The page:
This column is by Daniel Goleman, Co-Director, Consortium for Research on Emotional Intelligence in Organizations
“Yes, but, it wasn’t my fault….”
“Yes, but, I didn’t know….”
“Yes, but, they said….”
That’s what Julie’s manager heard whenever he gave the new junior software engineer feedback. Whenever he would suggest a way she might improve her work, she’d respond with a “yes, but” and some defensive excuse. While the young engineer’s technical skills were acceptable, they weren’t stellar — unlikely to improve if she couldn’t handle hearing constructive feedback, let alone criticism.
So when the company president called for staff reductions, her manager remembered Julie’s “yes, but” responses. After being told her position was terminated, Julie tweeted to her friends, “I just got fired! They expect too much! It’s not fair!”
Are You Aware of Your Habits?
When I heard about Julie’s defensiveness, I wondered if Julie knew the real reason she was fired. Did she understand that engineering skills weren’t the issue? Was she aware of her defensive ‘yes, but’ habit?
Emotional routines like Julie’s operate below the level of our conscious awareness. Think about what happens when you take a photo with your smart phone. You provide the “trigger” of pressure on the phone, the device does the rest with information it has stored. The same happens with habits. An emotional trigger occurs and you respond using the routine stored in the part of your brain called the basal ganglia. For Julie, when she heard “criticism,” her brain kicked into its automatic “yes, but” defense.
To change your phone, you need to know what happens after you press the button. Then, you must modify the software it triggers. The same is true for our habits. Before you can change an automatic emotional response, you have to be aware it exists. You need self-awareness.
Why Self-Awareness Matters
For Julie, lack of awareness of her defensive reactions cost her a job. Self-awareness, one of the four key components of emotional intelligence, underlies the other three. Without knowing what we’re feeling, we can’t take steps to control those emotions. Such self-management is the second component. Lacking self-awareness, we can’t have the third, social awareness. We don’t understand how we impact other people and can’t tune in to what others feel. Moving beyond awareness of others to interaction, without self-awareness, the fourth – relationship management – is impossible.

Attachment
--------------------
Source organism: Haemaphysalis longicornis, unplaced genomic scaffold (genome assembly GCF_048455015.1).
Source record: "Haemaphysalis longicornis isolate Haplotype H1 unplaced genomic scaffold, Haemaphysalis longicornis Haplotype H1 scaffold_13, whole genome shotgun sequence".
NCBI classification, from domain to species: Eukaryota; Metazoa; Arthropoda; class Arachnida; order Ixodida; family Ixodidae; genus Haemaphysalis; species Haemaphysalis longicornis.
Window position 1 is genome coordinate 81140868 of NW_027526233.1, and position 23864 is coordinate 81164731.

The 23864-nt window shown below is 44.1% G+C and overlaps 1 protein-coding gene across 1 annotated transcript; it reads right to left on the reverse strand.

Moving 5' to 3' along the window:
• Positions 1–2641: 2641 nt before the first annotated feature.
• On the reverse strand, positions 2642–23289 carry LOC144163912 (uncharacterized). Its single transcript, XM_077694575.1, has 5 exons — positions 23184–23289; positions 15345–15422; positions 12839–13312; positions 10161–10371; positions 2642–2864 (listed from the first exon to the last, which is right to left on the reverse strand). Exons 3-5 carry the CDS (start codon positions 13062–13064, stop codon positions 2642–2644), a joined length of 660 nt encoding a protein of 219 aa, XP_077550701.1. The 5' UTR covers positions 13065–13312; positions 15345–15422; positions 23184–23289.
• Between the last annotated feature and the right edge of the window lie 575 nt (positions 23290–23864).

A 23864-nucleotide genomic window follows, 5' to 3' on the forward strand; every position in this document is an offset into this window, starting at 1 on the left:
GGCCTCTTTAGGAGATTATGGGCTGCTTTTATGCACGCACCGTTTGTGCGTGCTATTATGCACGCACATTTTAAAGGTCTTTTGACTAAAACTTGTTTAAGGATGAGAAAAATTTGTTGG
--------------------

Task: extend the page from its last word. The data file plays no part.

How to Develop Self-Awareness?
Does Julie want to develop self-awareness? Do you? That’s the first step, to have a desire to be aware of your emotions. Perhaps ask yourself why, then take these steps.
Stop: Practicing mindfulness is a superb way to develop self-awareness. Recognizing that our minds wander about 50% of the time, “mindfulness” refers to that move where you notice your mind wandered. With mindfulness, you monitor whatever goes on within the mind. It sounds simple, but it is more challenging to put into practice. The way I learned mindfulness is through meditating, sitting quietly, stepping back from a busy brain to focus on the present moment. I’ve shared several techniques for mindfulness in my audio CD Cultivating Focus.
Look: Once you’ve stopped, notice and name what you’re feeling. It’s helpful to practice this at different times of day, in different situations. Take a few moments to tune in to yourself. Our counter-productive habits, like Julie’s improvement-blocking kneejerk defensiveness, come up over and over. One key signal we’re in their grip is the bodily sensations they trigger. Notice, for example, are you breathing slowly or holding your breath? Does your pulse feel slow or fast? Are you sweating? Do your muscles feel tense?
Listen: One of the best ways to become aware of yourself is to ask others how they perceive you. That’s the value of 360-degree feedback tools. You fill out a survey about your behavior and ask trusted others to fill out the same survey. A good coach can help you review the differences between your perceptions and the experiences of others.
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